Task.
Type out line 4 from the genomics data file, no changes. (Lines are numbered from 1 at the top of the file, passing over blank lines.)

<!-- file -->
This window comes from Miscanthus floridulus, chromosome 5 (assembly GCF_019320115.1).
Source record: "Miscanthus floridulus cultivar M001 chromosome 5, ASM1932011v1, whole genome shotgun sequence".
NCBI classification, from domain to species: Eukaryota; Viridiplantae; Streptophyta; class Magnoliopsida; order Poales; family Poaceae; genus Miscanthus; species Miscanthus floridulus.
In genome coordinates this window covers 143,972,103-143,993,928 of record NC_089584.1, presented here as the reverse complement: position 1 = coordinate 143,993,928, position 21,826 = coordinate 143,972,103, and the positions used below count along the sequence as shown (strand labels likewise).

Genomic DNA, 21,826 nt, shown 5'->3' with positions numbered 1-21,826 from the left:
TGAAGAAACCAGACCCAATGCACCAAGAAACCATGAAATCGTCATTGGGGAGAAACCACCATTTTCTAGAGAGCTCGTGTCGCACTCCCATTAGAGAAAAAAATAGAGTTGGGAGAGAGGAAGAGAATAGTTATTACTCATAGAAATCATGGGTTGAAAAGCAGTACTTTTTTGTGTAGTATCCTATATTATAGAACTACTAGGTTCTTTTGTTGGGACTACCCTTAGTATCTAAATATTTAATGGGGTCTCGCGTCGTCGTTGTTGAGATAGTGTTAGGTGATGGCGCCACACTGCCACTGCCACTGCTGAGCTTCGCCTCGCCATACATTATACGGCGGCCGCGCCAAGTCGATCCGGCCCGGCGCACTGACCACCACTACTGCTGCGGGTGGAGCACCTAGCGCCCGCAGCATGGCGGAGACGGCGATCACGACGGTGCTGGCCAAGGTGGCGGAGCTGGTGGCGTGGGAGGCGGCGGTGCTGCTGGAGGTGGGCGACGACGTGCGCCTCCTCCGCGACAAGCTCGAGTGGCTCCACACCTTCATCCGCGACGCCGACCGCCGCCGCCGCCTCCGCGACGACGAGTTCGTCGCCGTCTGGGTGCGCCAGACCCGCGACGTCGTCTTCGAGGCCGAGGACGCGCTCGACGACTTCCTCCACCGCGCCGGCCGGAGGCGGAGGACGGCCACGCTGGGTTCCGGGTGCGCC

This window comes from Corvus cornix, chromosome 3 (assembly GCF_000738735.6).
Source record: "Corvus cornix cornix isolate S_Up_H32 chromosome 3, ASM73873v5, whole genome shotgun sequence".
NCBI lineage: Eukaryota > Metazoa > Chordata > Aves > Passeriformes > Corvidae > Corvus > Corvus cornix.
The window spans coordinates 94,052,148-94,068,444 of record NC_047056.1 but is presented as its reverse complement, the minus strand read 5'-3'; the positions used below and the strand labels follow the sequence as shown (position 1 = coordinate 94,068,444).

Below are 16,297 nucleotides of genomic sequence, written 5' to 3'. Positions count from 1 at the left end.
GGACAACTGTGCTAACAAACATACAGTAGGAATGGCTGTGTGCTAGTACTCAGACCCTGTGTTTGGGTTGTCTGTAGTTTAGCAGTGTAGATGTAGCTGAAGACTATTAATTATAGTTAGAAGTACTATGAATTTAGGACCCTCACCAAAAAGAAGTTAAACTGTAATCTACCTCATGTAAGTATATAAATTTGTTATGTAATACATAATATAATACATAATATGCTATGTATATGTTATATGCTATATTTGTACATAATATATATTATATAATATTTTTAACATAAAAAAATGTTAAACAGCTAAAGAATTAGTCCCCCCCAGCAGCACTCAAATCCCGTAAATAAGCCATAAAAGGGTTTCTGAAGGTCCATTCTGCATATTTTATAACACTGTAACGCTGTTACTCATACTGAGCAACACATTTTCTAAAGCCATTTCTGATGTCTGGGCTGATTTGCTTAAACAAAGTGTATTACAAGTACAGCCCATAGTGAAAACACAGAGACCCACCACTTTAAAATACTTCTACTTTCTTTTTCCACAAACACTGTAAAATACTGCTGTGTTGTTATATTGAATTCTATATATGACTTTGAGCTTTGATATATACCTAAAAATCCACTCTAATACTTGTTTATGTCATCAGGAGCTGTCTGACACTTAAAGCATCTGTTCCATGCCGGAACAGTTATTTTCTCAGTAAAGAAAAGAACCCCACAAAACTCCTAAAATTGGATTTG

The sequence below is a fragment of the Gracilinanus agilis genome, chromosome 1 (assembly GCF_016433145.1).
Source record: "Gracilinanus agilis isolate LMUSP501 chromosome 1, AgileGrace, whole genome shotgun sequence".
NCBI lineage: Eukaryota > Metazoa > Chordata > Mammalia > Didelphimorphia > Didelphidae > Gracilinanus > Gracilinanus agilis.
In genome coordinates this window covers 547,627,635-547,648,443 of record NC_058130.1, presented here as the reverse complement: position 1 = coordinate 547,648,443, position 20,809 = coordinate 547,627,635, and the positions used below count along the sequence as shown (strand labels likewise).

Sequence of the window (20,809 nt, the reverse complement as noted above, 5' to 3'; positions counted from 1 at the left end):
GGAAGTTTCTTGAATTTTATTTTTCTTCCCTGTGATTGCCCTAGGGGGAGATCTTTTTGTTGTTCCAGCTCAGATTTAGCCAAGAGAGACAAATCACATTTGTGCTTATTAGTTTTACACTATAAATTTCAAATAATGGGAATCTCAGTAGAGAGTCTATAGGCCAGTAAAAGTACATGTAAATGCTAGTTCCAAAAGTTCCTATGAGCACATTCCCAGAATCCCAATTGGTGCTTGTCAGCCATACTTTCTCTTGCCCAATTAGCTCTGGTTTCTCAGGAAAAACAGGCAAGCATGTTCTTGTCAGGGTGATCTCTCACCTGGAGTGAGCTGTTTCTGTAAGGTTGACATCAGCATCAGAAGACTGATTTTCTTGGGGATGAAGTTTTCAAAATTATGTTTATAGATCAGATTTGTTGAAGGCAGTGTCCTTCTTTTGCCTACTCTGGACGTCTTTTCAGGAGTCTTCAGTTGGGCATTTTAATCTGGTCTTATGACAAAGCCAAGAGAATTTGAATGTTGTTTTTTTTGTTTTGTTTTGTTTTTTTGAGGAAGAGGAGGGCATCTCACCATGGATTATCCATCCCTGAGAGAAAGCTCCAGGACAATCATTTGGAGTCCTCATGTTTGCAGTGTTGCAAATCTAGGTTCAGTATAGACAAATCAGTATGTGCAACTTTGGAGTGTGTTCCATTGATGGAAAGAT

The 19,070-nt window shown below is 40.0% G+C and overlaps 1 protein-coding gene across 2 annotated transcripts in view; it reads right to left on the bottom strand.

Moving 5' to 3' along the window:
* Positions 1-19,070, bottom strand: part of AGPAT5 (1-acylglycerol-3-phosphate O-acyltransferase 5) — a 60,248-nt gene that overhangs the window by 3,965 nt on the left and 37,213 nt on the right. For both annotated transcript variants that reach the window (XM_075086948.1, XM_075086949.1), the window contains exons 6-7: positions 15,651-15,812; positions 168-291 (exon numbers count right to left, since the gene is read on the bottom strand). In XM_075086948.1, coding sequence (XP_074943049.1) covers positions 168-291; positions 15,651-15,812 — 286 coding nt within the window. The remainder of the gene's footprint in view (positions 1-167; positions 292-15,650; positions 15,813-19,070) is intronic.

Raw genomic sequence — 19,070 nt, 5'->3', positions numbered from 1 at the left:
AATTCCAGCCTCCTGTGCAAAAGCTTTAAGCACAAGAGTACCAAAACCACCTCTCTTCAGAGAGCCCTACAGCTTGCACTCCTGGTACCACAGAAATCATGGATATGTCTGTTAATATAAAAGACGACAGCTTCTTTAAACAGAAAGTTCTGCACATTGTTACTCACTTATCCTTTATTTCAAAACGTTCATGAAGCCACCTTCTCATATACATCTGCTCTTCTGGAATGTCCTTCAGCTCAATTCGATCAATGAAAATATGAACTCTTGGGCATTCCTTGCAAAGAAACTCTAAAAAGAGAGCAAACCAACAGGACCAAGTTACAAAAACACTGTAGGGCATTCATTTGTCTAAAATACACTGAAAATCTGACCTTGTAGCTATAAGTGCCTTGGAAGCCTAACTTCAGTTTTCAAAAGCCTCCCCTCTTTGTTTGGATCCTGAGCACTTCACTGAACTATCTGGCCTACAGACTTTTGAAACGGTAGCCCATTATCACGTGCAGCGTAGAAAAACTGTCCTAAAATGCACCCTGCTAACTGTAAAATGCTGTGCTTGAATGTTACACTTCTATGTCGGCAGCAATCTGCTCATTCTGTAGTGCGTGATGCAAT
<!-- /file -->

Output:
In genome coordinates this window covers 143,972,103-143,993,928 of record NC_089584.1, presented here as the reverse complement: position 1 = coordinate 143,993,928, position 21,826 = coordinate 143,972,103, and the positions used below count along the sequence as shown (strand labels likewise).